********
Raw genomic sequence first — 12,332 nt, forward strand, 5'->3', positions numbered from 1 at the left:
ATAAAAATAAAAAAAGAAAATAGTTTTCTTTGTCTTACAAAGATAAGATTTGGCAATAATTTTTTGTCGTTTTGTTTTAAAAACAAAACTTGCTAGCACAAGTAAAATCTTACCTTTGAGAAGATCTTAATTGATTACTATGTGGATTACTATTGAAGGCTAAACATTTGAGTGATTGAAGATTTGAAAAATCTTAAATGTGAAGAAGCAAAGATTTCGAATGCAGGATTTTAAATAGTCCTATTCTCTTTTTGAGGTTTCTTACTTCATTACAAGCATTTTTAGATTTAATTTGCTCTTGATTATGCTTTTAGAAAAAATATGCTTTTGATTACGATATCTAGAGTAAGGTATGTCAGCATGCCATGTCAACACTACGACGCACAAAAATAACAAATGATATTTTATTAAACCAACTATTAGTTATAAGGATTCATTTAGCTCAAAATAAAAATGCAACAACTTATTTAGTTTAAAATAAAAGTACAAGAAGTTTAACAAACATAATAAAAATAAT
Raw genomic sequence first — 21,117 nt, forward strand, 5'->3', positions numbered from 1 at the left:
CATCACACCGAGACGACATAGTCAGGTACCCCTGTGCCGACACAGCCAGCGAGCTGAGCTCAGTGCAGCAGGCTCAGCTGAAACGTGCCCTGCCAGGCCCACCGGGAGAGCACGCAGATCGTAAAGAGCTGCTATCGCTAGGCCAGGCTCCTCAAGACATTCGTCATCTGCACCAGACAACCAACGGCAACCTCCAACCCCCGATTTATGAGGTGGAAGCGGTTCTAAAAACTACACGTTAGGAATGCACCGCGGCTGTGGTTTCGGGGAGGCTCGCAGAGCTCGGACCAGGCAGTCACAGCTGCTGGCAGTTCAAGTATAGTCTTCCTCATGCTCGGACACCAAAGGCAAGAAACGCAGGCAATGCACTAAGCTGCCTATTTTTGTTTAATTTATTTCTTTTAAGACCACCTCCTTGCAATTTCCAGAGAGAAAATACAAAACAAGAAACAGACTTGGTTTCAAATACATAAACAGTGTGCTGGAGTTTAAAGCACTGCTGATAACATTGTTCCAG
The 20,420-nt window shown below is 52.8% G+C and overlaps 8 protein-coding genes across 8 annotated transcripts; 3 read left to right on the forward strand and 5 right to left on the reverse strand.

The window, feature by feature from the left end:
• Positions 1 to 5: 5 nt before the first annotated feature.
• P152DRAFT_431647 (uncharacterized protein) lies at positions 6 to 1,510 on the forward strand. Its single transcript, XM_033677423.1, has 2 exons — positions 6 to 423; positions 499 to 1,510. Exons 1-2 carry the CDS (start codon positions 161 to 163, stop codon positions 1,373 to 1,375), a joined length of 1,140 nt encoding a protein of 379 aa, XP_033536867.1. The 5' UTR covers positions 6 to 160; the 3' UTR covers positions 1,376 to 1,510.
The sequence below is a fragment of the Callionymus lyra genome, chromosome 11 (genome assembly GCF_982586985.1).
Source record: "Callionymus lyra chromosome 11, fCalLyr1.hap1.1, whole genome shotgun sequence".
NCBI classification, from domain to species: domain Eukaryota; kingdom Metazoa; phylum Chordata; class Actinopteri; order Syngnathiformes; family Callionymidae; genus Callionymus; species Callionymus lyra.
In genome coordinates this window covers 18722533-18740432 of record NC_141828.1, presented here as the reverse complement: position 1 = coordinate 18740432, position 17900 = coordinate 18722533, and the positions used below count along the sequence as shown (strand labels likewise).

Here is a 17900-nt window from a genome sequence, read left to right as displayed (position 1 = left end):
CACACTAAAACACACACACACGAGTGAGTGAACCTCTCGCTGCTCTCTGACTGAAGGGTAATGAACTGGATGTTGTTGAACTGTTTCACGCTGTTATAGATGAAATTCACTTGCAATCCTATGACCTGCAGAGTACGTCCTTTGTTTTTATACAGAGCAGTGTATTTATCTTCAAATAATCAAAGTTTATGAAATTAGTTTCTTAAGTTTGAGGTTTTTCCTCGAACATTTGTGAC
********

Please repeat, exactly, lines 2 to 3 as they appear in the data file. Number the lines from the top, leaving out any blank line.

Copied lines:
ATAAAAATAAAAAAAGAAAATAGTTTTCTTTGTCTTACAAAGATAAGATTTGGCAATAATTTTTTGTCGTTTTGTTTTAAAAACAAAACTTGCTAGCACAAGTAAAATCTTACCTTTGAGAAGATCTTAATTGATTACTATGTGGATTACTATTGAAGGCTAAACATTTGAGTGATTGAAGATTTGAAAAATCTTAAATGTGAAGAAGCAAAGATTTCGAATGCAGGATTTTAAATAGTCCTATTCTCTTTTTGAGGTTTCTTACTTCATTACAAGCATTTTTAGATTTAATTTGCTCTTGATTATGCTTTTAGAAAAAATATGCTTTTGATTACGATATCTAGAGTAAGGTATGTCAGCATGCCATGTCAACACTACGACGCACAAAAATAACAAATGATATTTTATTAAACCAACTATTAGTTATAAGGATTCATTTAGCTCAAAATAAAAATGCAACAACTTATTTAGTTTAAAATAAAAGTACAAGAAGTTTAACAAACATAATAAAAATAAT
Raw genomic sequence first — 21,117 nt, forward strand, 5'->3', positions numbered from 1 at the left: